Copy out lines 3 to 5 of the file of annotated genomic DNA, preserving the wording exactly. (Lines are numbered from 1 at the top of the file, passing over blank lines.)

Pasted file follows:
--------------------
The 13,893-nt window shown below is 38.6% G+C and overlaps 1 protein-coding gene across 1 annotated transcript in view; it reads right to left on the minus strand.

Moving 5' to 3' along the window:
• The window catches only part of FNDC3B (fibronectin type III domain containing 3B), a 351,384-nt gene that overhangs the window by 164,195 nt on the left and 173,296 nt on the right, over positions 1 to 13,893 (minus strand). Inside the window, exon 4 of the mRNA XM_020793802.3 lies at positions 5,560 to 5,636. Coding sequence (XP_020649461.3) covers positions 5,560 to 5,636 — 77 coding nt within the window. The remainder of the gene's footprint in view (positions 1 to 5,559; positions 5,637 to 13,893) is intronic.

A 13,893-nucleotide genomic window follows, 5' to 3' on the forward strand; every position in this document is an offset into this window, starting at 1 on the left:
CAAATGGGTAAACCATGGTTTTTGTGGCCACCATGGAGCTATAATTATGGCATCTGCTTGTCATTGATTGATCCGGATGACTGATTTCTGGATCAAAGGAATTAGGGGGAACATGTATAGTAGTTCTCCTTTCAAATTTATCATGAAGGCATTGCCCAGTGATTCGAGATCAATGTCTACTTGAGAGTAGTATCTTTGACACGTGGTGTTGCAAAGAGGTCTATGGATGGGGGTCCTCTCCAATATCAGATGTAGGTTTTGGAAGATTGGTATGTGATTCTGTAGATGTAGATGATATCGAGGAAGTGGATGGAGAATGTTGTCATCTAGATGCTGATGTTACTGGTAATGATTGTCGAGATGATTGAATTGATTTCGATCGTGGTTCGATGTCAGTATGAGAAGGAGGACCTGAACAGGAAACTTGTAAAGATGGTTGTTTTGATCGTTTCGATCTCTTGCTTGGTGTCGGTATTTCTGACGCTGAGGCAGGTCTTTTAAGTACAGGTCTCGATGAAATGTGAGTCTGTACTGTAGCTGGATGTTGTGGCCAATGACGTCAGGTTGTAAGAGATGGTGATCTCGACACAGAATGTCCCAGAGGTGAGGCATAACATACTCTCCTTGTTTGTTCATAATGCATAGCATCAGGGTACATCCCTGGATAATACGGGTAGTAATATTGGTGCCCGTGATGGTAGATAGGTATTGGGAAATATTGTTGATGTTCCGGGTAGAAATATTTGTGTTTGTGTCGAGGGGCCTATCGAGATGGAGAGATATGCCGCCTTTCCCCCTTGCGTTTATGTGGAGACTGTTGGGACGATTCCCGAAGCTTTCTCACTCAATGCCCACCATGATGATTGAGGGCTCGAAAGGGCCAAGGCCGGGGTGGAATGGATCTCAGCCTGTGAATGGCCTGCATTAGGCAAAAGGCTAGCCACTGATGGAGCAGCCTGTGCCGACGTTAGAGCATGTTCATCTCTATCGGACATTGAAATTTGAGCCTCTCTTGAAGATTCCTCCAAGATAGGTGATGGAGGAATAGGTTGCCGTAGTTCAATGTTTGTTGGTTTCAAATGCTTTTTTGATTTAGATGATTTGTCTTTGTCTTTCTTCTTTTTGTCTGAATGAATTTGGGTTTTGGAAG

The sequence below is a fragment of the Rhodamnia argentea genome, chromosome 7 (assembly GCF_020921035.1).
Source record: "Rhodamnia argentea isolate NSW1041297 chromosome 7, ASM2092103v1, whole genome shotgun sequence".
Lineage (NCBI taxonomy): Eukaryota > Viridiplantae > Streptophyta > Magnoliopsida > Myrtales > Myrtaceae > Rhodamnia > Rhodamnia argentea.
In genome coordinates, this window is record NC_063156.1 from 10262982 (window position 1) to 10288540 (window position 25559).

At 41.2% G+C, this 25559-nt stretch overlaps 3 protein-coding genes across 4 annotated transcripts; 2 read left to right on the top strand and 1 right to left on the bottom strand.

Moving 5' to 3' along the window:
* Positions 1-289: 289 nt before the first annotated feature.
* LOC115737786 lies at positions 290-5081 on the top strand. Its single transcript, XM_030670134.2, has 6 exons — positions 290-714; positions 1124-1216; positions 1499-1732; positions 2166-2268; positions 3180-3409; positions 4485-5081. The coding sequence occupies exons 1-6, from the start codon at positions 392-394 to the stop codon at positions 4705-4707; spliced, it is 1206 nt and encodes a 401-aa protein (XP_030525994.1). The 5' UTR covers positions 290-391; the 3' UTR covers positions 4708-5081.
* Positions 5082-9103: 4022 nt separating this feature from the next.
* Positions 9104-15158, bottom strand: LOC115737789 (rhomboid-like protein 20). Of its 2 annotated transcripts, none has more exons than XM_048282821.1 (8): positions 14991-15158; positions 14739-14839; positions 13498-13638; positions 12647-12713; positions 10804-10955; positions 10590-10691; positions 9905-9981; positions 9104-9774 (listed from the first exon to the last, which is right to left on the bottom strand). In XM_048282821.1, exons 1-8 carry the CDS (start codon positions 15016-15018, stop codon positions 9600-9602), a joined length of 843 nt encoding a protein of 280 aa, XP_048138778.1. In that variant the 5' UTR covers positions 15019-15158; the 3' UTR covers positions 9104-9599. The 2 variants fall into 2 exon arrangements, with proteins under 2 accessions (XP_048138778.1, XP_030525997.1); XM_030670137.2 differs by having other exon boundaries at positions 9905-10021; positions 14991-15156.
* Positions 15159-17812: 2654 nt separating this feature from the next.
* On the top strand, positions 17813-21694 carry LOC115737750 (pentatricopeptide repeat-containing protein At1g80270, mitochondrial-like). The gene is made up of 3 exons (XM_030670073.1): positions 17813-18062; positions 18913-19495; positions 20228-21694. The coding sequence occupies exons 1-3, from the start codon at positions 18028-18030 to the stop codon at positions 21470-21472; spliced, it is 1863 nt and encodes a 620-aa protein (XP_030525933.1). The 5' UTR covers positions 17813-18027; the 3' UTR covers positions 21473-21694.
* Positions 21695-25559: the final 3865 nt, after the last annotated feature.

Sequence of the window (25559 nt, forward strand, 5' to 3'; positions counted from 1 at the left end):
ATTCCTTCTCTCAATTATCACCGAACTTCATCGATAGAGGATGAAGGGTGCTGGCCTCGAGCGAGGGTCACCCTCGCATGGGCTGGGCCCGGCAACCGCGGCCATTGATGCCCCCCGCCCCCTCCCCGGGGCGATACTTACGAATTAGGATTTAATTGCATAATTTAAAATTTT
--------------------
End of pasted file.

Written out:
• The window catches only part of FNDC3B (fibronectin type III domain containing 3B), a 351,384-nt gene that overhangs the window by 164,195 nt on the left and 173,296 nt on the right, over positions 1 to 13,893 (minus strand). Inside the window, exon 4 of the mRNA XM_020793802.3 lies at positions 5,560 to 5,636. Coding sequence (XP_020649461.3) covers positions 5,560 to 5,636 — 77 coding nt within the window. The remainder of the gene's footprint in view (positions 1 to 5,559; positions 5,637 to 13,893) is intronic.

A 13,893-nucleotide genomic window follows, 5' to 3' on the forward strand; every position in this document is an offset into this window, starting at 1 on the left:
CAAATGGGTAAACCATGGTTTTTGTGGCCACCATGGAGCTATAATTATGGCATCTGCTTGTCATTGATTGATCCGGATGACTGATTTCTGGATCAAAGGAATTAGGGGGAACATGTATAGTAGTTCTCCTTTCAAATTTATCATGAAGGCATTGCCCAGTGATTCGAGATCAATGTCTACTTGAGAGTAGTATCTTTGACACGTGGTGTTGCAAAGAGGTCTATGGATGGGGGTCCTCTCCAATATCAGATGTAGGTTTTGGAAGATTGGTATGTGATTCTGTAGATGTAGATGATATCGAGGAAGTGGATGGAGAATGTTGTCATCTAGATGCTGATGTTACTGGTAATGATTGTCGAGATGATTGAATTGATTTCGATCGTGGTTCGATGTCAGTATGAGAAGGAGGACCTGAACAGGAAACTTGTAAAGATGGTTGTTTTGATCGTTTCGATCTCTTGCTTGGTGTCGGTATTTCTGACGCTGAGGCAGGTCTTTTAAGTACAGGTCTCGATGAAATGTGAGTCTGTACTGTAGCTGGATGTTGTGGCCAATGACGTCAGGTTGTAAGAGATGGTGATCTCGACACAGAATGTCCCAGAGGTGAGGCATAACATACTCTCCTTGTTTGTTCATAATGCATAGCATCAGGGTACATCCCTGGATAATACGGGTAGTAATATTGGTGCCCGTGATGGTAGATAGGTATTGGGAAATATTGTTGATGTTCCGGGTAGAAATATTTGTGTTTGTGTCGAGGGGCCTATCGAGATGGAGAGATATGCCGCCTTTCCCCCTTGCGTTTATGTGGAGACTGTTGGGACGATTCCCGAAGCTTTCTCACTCAATGCCCACCATGATGATTGAGGGCTCGAAAGGGCCAAGGCCGGGGTGGAATGGATCTCAGCCTGTGAATGGCCTGCATTAGGCAAAAGGCTAGCCACTGATGGAGCAGCCTGTGCCGACGTTAGAGCATGTTCATCTCTATCGGACATTGAAATTTGAGCCTCTCTTGAAGATTCCTCCAAGATAGGTGATGGAGGAATAGGTTGCCGTAGTTCAATGTTTGTTGGTTTCAAATGCTTTTTTGATTTAGATGATTTGTCTTTGTCTTTCTTCTTTTTGTCTGAATGAATTTGGGTTTTGGAAG